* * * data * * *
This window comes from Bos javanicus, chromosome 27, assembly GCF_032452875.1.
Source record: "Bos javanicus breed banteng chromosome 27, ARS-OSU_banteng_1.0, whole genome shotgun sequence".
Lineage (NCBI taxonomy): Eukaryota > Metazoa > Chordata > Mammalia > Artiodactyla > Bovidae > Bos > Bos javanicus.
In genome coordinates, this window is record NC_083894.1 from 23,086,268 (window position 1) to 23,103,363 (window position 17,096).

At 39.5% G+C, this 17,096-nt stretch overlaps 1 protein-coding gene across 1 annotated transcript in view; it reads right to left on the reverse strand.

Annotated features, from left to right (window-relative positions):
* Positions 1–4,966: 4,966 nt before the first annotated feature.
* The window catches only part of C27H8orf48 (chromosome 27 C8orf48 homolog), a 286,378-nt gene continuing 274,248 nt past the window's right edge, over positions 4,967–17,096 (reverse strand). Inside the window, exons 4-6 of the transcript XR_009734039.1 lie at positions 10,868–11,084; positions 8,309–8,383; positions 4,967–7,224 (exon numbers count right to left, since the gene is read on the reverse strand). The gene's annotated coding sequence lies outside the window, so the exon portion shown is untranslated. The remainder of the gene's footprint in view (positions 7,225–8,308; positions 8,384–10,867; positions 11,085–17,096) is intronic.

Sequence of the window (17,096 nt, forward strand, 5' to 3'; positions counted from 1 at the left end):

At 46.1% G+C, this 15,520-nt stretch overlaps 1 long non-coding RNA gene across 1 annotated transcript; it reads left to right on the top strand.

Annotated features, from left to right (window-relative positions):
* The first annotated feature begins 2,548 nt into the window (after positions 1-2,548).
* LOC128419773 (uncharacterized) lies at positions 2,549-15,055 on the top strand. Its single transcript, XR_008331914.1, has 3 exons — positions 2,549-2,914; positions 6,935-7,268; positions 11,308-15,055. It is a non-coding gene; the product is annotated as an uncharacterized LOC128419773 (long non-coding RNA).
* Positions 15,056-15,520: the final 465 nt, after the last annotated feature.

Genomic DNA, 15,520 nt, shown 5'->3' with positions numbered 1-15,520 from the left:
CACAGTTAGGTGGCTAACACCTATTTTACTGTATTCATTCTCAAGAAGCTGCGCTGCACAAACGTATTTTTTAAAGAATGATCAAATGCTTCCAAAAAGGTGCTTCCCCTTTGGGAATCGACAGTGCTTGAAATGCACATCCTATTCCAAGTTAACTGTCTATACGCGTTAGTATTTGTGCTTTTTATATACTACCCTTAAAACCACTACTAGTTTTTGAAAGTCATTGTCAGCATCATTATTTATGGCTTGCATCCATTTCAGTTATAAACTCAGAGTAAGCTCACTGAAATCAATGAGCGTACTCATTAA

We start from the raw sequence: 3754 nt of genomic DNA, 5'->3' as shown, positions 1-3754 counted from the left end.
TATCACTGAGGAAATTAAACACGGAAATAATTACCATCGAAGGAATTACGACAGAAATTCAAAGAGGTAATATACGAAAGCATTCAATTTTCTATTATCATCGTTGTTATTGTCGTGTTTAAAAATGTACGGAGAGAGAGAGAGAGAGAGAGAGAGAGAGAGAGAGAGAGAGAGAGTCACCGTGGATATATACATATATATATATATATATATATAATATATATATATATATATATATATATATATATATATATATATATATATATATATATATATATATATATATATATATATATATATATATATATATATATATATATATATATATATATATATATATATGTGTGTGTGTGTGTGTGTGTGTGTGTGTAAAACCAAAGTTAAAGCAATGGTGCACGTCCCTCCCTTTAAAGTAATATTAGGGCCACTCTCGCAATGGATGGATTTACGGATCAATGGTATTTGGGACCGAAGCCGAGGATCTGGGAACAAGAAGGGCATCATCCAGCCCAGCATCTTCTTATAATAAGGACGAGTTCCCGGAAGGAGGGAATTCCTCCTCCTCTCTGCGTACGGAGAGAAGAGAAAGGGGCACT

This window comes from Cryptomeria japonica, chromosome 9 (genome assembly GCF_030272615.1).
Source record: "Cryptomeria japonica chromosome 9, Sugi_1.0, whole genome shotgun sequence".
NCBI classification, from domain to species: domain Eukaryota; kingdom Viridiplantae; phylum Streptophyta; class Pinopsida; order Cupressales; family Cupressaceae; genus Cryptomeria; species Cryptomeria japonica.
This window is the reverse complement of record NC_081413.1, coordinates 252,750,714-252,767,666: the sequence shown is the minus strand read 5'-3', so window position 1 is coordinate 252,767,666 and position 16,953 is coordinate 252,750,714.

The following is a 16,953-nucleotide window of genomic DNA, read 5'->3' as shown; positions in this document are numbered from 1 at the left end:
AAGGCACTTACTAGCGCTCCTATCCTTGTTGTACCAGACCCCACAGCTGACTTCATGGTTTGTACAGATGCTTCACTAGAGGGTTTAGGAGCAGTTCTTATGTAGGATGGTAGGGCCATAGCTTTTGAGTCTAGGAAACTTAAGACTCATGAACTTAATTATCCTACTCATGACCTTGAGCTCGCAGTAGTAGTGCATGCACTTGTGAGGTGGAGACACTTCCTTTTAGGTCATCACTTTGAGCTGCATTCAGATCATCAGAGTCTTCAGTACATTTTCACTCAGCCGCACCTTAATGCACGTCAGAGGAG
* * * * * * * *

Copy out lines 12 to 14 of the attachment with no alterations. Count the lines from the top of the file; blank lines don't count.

* The first annotated feature begins 2,548 nt into the window (after positions 1-2,548).
* LOC128419773 (uncharacterized) lies at positions 2,549-15,055 on the top strand. Its single transcript, XR_008331914.1, has 3 exons — positions 2,549-2,914; positions 6,935-7,268; positions 11,308-15,055. It is a non-coding gene; the product is annotated as an uncharacterized LOC128419773 (long non-coding RNA).
* Positions 15,056-15,520: the final 465 nt, after the last annotated feature.